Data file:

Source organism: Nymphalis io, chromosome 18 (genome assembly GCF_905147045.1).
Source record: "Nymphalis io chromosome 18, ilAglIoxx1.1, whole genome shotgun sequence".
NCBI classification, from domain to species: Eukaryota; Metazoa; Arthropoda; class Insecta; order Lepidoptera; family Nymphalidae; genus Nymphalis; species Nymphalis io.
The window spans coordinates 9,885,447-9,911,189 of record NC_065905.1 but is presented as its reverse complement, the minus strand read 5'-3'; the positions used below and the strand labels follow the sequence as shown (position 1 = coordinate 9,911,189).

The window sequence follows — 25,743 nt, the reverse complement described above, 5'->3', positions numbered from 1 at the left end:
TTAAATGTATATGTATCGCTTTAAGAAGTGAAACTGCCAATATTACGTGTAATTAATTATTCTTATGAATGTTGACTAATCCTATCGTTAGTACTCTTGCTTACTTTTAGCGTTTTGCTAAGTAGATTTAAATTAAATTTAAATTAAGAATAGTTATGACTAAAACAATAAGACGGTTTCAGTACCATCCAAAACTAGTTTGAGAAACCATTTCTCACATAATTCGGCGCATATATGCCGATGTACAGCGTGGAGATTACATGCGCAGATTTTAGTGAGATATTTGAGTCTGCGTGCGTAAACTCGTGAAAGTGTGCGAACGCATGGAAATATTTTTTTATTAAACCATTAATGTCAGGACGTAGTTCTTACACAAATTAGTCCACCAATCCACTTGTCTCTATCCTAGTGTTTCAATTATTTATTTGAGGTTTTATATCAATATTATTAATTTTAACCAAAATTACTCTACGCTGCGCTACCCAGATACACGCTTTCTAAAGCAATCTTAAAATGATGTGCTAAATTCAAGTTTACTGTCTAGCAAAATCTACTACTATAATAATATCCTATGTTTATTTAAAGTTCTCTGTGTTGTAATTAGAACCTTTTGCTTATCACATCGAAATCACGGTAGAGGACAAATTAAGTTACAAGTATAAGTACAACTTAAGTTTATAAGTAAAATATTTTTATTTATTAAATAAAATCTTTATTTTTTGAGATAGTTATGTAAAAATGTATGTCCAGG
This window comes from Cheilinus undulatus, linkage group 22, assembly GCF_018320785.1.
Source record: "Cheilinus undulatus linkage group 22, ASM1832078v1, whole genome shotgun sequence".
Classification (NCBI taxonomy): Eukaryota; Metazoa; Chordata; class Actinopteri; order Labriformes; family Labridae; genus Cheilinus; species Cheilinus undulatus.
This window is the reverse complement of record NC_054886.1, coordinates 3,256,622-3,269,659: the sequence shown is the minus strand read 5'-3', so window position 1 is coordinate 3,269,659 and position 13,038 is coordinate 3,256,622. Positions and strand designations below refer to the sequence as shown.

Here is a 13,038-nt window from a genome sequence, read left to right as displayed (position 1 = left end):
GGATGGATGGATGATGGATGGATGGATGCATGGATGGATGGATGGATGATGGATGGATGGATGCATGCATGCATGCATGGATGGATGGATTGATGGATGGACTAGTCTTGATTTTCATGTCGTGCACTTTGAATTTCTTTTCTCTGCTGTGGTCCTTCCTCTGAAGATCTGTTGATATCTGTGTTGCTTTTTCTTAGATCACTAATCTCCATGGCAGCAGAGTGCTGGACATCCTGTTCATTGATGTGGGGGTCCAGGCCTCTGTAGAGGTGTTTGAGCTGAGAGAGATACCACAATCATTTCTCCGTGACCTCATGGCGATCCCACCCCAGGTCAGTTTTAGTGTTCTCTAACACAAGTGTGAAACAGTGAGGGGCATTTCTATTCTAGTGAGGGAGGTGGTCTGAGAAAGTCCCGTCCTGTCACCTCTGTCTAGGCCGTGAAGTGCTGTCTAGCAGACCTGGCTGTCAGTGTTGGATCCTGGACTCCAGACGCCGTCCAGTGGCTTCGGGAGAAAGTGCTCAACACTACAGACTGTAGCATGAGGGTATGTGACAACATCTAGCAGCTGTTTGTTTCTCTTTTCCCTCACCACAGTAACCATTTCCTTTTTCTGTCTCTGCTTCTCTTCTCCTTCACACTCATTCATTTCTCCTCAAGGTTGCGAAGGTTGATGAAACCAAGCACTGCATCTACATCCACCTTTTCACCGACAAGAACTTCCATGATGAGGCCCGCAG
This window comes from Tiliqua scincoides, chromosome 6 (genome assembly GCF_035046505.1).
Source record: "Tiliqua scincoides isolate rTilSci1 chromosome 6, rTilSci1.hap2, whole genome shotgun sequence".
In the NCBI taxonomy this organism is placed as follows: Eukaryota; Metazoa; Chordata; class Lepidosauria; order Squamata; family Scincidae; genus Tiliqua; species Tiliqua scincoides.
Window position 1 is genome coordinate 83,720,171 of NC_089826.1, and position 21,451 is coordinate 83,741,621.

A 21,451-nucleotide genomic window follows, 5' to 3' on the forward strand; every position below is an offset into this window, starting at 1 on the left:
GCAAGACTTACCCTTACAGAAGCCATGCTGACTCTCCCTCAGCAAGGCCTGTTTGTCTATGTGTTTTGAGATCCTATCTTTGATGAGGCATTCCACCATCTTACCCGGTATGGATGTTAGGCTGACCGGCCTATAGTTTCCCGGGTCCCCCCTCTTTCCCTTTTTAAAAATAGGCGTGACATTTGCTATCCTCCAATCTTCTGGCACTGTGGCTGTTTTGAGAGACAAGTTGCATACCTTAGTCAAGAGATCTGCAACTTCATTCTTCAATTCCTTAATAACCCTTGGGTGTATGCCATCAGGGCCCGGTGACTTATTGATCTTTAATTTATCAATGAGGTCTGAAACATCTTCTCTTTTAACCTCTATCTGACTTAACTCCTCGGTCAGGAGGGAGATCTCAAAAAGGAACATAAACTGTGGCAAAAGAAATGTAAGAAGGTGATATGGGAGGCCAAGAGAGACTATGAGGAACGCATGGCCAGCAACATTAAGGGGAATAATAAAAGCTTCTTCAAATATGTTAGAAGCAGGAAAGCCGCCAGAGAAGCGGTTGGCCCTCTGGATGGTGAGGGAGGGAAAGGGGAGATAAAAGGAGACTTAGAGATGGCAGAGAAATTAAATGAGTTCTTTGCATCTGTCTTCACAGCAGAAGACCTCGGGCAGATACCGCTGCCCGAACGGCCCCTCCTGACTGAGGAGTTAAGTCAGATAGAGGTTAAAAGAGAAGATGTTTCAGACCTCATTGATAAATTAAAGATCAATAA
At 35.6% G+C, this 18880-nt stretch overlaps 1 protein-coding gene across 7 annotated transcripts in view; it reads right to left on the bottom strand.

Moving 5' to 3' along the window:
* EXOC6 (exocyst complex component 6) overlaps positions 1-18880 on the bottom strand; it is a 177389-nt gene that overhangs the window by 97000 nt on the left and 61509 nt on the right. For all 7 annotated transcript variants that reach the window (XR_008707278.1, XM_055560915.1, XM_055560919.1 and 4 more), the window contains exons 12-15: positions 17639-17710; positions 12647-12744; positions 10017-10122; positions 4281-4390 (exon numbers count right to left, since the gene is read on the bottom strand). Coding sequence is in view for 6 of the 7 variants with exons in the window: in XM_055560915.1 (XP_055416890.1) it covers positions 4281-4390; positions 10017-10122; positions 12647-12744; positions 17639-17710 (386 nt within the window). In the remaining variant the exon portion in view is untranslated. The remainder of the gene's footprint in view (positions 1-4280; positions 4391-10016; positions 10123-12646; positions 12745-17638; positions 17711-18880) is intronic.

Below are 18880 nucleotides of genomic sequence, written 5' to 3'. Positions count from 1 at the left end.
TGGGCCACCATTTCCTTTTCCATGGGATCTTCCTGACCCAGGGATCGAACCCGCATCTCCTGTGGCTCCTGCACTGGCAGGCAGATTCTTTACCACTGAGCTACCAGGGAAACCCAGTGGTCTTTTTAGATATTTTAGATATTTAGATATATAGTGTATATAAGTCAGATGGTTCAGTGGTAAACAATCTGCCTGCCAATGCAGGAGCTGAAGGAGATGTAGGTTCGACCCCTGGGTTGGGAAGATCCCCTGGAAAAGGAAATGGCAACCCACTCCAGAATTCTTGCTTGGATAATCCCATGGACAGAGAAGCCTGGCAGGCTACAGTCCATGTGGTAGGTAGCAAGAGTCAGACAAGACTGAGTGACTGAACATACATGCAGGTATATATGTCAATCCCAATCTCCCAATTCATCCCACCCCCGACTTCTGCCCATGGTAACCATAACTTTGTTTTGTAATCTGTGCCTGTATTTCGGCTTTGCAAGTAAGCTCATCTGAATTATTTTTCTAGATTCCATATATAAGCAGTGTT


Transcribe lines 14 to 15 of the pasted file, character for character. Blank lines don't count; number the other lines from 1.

Source record: "Tiliqua scincoides isolate rTilSci1 chromosome 6, rTilSci1.hap2, whole genome shotgun sequence".
In the NCBI taxonomy this organism is placed as follows: Eukaryota; Metazoa; Chordata; class Lepidosauria; order Squamata; family Scincidae; genus Tiliqua; species Tiliqua scincoides.